Global passenger traffic (revenue passenger kilometres or RPKs) is not expected to return to pre-Covid-19 levels until 2024, a year later than previously projected, according to the latest forecast from the International Air Transport Association (Iata).
The recovery in short haul travel is still expected to happen faster - but for 2020, global passenger numbers (enplanements) are expected to decline by 55% compared to 2019, worse than the April forecast of 46%.
The more pessimistic recovery outlook is based on a number of recent trends, among them the slow virus containment in the US and developing economies. And although developed economies outside of the US have been largely successful in containing the spread of the virus, renewed outbreaks have occurred in these economies, and in China.
The reduction in corporate travel and weak consumer confidence add to this toxic mix.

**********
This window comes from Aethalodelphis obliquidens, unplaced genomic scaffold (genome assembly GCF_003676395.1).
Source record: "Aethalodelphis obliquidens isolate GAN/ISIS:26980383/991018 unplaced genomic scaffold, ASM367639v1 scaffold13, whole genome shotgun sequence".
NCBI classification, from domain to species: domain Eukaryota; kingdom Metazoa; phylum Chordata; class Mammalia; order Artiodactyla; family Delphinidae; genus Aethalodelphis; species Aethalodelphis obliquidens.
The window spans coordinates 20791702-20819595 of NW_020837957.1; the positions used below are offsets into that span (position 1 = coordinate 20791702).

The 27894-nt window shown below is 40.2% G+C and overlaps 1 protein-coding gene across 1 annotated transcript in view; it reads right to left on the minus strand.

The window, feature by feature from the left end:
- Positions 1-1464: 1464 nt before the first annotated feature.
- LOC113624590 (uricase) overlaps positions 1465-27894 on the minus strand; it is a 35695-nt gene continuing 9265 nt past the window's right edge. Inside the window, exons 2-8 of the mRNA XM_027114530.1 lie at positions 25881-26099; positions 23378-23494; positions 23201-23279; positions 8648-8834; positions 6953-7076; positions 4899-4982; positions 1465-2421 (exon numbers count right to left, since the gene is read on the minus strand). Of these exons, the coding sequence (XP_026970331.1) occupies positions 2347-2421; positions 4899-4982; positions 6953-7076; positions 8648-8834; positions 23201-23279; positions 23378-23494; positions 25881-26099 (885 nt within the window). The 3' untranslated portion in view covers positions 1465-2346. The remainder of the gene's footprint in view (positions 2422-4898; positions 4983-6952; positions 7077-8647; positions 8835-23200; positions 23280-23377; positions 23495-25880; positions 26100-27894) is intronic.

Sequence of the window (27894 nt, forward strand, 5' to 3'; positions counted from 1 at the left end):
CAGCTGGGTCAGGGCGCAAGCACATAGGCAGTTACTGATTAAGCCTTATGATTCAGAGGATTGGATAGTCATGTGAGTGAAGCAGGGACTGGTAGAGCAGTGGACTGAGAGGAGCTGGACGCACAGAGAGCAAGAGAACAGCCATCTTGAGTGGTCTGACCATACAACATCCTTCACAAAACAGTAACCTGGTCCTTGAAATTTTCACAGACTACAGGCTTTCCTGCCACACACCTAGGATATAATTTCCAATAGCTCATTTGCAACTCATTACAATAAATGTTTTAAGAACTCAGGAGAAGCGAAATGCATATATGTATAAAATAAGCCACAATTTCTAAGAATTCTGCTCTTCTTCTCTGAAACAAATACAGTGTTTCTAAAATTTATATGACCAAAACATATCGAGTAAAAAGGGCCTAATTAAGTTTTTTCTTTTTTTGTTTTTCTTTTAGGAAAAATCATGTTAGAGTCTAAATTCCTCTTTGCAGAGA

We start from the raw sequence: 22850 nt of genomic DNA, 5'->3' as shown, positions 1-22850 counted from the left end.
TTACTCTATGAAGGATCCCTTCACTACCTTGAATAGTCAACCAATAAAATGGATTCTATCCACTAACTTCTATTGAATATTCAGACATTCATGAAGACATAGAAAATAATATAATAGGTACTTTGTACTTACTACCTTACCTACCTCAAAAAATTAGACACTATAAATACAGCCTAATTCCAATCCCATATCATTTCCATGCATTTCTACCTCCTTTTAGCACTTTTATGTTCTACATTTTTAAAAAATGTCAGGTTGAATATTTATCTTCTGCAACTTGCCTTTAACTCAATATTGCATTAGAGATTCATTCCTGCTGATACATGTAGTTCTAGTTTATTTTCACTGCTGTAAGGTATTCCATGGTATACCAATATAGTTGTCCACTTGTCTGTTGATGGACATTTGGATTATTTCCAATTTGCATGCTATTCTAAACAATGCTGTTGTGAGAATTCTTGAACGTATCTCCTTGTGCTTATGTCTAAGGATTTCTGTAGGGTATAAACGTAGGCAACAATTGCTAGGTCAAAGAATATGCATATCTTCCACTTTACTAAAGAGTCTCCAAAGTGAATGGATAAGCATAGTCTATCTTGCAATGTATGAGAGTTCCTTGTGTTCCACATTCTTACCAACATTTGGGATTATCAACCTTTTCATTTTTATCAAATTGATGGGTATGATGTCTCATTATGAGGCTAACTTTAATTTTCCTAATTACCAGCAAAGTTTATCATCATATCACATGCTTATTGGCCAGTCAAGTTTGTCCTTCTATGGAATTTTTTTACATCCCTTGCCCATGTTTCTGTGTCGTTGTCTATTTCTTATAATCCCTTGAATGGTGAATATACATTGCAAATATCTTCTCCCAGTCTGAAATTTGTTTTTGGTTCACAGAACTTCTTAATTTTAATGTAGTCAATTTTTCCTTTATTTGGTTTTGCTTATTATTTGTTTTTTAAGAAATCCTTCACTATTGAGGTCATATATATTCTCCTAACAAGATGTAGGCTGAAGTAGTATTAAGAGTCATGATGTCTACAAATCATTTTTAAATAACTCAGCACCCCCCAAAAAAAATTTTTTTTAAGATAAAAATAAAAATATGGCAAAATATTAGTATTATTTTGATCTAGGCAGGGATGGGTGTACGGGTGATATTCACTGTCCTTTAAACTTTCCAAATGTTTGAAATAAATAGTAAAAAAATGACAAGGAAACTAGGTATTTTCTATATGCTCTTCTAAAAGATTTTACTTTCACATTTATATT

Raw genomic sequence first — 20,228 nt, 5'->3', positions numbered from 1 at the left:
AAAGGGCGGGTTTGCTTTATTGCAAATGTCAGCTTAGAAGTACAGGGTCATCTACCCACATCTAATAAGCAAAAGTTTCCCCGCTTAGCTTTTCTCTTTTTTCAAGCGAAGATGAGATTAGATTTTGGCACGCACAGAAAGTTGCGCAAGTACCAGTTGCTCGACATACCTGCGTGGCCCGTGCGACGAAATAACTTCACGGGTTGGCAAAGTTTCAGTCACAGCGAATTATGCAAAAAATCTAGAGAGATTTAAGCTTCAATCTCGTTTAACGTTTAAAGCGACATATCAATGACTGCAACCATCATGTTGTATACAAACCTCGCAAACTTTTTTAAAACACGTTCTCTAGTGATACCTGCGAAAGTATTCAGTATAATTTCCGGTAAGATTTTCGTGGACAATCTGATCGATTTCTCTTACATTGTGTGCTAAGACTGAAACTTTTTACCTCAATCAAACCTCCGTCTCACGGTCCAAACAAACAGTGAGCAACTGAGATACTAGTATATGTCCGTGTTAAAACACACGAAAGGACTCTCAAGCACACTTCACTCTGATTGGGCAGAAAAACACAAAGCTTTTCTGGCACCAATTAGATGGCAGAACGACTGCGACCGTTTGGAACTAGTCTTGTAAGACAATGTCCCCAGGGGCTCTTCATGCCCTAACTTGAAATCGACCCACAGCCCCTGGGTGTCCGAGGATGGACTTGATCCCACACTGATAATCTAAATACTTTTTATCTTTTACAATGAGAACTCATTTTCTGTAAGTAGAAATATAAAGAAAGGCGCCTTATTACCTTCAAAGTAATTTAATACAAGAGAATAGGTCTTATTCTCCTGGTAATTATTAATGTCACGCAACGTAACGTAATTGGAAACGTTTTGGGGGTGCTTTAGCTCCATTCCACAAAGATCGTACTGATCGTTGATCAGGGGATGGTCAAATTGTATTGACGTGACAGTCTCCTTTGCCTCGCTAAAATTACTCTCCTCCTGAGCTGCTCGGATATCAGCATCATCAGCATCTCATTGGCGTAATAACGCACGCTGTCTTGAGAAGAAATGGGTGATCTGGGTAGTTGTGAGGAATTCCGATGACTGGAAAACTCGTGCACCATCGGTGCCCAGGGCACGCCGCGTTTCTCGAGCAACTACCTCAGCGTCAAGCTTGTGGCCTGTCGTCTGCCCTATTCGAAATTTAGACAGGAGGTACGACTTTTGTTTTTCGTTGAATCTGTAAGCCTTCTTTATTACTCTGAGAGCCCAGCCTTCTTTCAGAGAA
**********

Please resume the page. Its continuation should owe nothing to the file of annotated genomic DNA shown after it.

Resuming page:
“Passenger traffic hit bottom in April, but the strength of the upturn has been very weak. What improvement we have seen has been domestic flying. International markets remain largely closed,” said Alexandre de Juniac, Iata’s Director General and CEO.
“For airlines, this is bad news that points to the need for governments to continue with relief measures—financial and otherwise.”
African airlines fared worst of all regions with traffic sinking 98.1% in June, little changed from a 98.6% demand drop in May. Capacity contracted 84.5%, and load factor dived 62.1 percentage points to just 8.9% of seats filled.